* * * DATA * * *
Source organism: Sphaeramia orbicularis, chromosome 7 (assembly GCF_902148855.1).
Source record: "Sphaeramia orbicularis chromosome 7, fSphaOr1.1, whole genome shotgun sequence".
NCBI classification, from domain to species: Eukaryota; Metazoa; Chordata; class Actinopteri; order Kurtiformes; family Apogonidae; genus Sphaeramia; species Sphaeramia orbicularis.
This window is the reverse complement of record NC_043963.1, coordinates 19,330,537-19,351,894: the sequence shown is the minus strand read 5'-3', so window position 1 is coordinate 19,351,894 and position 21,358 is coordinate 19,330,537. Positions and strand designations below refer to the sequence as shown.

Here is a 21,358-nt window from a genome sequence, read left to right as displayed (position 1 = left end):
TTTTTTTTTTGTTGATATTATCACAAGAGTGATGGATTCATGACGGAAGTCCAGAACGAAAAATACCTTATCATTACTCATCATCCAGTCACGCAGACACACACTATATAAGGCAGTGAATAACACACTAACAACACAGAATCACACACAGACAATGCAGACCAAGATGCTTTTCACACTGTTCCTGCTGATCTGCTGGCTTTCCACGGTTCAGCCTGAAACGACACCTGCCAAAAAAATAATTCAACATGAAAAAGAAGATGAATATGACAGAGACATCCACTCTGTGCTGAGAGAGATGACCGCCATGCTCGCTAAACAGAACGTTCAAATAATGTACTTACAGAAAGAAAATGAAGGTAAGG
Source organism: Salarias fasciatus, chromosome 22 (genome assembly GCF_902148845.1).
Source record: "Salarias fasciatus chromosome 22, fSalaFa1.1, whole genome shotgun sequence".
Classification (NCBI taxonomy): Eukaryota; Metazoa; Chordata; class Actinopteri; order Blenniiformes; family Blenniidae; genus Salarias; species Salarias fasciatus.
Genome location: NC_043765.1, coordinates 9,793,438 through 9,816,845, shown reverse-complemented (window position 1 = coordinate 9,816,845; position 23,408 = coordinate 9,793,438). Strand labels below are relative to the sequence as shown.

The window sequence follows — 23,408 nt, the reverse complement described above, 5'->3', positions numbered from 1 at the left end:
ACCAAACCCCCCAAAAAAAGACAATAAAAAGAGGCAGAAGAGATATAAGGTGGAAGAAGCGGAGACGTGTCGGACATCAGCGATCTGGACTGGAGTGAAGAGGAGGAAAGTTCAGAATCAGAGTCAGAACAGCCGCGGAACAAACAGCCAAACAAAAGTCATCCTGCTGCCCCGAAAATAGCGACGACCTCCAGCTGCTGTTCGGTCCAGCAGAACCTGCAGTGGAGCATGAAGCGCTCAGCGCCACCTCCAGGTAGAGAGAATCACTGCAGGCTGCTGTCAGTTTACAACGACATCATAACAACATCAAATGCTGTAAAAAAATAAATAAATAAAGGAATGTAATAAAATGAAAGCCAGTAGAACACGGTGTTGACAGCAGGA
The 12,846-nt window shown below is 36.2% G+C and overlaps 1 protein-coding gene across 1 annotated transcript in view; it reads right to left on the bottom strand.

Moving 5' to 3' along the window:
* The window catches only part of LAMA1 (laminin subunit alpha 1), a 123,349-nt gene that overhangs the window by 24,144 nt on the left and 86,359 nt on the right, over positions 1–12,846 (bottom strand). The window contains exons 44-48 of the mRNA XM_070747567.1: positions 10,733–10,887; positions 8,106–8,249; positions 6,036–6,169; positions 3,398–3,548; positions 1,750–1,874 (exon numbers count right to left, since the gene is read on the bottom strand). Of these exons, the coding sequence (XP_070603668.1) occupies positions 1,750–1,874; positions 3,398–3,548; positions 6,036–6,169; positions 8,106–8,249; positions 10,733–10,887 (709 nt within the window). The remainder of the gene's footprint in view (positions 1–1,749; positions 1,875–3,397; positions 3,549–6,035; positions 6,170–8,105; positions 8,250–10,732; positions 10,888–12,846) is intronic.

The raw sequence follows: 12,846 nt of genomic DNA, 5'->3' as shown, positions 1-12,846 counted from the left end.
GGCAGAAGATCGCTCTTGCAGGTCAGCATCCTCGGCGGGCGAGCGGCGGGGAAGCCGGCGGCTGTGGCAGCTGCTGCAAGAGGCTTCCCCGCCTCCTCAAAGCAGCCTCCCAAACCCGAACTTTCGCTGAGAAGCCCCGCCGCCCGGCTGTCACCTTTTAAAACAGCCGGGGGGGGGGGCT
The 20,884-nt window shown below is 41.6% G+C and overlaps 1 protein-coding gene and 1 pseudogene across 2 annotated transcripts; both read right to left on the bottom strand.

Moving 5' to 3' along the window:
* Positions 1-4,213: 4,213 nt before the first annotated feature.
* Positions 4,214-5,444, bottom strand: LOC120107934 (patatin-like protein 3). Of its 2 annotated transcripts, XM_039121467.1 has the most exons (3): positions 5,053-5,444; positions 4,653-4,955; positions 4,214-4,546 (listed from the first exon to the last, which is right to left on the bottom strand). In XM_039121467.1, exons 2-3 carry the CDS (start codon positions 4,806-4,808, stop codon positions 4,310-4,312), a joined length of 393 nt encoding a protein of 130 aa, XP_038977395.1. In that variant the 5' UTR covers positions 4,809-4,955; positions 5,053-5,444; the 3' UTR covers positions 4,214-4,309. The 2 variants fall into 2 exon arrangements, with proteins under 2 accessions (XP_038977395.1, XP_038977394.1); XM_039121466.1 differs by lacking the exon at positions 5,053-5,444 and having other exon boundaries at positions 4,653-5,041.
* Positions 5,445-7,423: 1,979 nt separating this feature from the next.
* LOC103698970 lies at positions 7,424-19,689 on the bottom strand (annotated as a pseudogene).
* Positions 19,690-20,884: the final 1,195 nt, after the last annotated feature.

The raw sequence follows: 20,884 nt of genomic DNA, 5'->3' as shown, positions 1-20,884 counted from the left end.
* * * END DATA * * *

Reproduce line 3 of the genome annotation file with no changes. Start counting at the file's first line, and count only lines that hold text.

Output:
NCBI classification, from domain to species: Eukaryota; Metazoa; Chordata; class Actinopteri; order Kurtiformes; family Apogonidae; genus Sphaeramia; species Sphaeramia orbicularis.